Second of the painter’s three sons, Jean was born when his father was 54, the age of many grandfathers. Jean posed, not always willingly, for about 60 of Pierre-Auguste’s paintings, many on view at the exhibition, and a few more in the Barnes’s permanent collection. So not only did the father inspire the son but vice-versa. With his round, rosy face and girlish strawberry-blond locks (that his father would not let him cut), young Jean glows like a ripe peach. He appears so blissful that it is disconcerting to read Merigeau’s account that as a boy Jean rarely encountered his father except while posing for paintings. Given that an artist’s model should neither move nor speak, Papa Renoir enjoyed that rare children-should-be-seen-but-not-heard experience.

During World War I Jean was wounded, narrowly avoiding amputation of his injured leg. His mother died soon after. When he returned home, the crutch-dependent son and wheelchair-bound father (crippled by rheumatoid arthritis), united in grief, spent most every day together in the elder’s studio. While Pierre-Auguste painted and talked about the past, Jean listened.

Jean’s younger brother, Coco, in order to stay near Pierre-Auguste after the death of their mother, accepted his father’s offer to work in a ceramics studio built next to the painter’s atelier at Les Collettes, the family home near Nice. Probably at his father’s instigation, Jean also began making and decorating ceramics there between 1919 and 1923. Cobalt blue, teal, and viridian are the dominant colors on the eight examples (vases, bowls, and plates) on view at the Father and Son exhibition. The palette is that of Renoir the elder, but the Arcadian figures painted on some are more obviously Matisse-y than Renoirish. Now that I know that those voluptuous vases are by the son of Pierre-Auguste, I would compare the shape of their tiny “waists” and ample “hips” to the forms of late Renoir nudes. In the catalogue, Margaret Little notes that Dr. Barnes found Jean’s ceramics delightful — in spite of being so porous that they leaked water. Jean sold them for 100 Francs each, about $7 dollars in 1920 currency, comparable to $84 today.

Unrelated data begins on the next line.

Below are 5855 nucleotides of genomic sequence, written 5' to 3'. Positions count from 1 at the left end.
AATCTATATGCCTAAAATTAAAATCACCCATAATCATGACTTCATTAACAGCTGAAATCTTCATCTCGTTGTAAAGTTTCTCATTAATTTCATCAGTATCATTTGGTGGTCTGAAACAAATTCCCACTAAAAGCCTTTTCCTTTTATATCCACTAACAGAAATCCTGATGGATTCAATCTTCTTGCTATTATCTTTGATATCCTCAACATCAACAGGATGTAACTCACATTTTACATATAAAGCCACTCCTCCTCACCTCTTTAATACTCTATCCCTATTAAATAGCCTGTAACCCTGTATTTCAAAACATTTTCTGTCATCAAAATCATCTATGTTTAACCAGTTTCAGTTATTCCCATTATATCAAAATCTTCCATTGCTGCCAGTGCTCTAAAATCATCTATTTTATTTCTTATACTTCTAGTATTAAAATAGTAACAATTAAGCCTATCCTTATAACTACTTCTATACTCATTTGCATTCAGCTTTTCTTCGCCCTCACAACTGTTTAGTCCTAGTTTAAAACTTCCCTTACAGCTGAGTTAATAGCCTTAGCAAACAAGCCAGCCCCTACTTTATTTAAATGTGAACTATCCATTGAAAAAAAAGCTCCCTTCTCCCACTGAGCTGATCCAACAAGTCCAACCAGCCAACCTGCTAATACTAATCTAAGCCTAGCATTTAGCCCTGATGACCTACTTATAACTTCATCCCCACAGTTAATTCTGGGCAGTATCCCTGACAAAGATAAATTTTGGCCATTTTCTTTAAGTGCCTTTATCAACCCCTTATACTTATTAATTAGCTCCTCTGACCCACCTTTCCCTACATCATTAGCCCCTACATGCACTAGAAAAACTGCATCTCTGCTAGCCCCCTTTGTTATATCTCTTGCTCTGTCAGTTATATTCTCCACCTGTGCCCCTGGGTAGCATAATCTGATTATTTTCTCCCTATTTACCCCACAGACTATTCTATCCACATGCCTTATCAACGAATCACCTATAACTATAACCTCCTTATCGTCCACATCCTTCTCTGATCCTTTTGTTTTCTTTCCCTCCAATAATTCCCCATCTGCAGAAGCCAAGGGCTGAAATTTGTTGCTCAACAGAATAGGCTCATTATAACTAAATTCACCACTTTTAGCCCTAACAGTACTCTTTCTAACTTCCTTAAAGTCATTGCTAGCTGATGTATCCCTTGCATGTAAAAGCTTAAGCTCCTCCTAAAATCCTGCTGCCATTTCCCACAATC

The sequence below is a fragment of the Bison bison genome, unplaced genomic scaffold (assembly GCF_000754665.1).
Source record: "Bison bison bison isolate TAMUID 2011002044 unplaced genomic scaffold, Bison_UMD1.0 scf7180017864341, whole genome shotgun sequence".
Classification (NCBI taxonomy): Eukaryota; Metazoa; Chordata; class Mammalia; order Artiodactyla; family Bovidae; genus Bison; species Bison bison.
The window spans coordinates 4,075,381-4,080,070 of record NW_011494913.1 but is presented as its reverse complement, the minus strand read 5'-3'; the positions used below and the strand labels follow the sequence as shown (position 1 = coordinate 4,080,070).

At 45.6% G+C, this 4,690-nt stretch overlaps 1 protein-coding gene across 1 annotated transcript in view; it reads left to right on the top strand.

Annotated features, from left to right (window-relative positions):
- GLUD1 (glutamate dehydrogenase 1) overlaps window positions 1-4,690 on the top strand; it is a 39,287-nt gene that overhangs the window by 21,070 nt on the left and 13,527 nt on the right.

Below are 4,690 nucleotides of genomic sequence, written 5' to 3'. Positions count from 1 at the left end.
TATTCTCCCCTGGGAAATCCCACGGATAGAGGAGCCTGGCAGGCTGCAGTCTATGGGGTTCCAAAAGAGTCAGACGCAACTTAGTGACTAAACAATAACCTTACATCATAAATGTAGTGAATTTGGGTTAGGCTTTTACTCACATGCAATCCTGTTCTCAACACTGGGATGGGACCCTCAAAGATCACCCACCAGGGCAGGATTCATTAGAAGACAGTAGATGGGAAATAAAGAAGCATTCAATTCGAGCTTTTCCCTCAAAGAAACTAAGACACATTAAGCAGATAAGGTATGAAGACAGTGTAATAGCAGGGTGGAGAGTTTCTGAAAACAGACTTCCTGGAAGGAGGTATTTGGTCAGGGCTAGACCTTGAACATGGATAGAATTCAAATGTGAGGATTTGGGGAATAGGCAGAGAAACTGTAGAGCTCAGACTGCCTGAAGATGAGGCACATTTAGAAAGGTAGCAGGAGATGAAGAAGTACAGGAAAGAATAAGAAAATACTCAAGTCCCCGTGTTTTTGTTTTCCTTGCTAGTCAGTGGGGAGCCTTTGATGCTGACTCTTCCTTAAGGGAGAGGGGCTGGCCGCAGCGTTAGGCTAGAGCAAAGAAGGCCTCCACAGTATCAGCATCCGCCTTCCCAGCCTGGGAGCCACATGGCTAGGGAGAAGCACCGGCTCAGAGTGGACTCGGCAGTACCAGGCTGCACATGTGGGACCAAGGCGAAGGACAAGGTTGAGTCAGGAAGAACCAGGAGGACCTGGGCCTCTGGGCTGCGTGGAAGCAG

When the elder Renoir enrolled in art school in his 20s, he often lacked money for paint and canvas. Not so his sons, whose bequests from the painter’s estate largely freed them from immediate pressure to make their livings. In My Life and Films Jean, whose elder brother Pierre began his career as a film actor in 1911, wrote that he became a director in order to make Hessling a star. By casting her and Pierre in Whirlpool of Fate (1925), Jean reproduced his father’s pattern of turning his art into a family affair. Pierre appeared in many of his brother’s films, and in the 1930s Claude, Pierre’s son, became Jean’s cinematographer, shooting five of his movies, notably The River (1951), Jean’s first film in color.

One of my impressions of Jean before visiting the exhibition is that he often “quoted” his father’s paintings. And if one compared the elder’s “La Balancoire” (“The Swing,” 1876) with a still from the younger’s unfinished A Day in the Country (1936), the two images would look remarkably similar. But with the opportunity provided by the Barnes exhibition to see the father’s paintings in the same galleries as the son’s film clips, the motifs that Pierre-Auguste and Jean shared are outweighed by the differences in their vision, temperament, and respective medium. To see a painting by Pierre-Auguste is to perceive light, color, and the human form in nature. To watch a movie by Jean is to be drawn into the nature of the human comedy.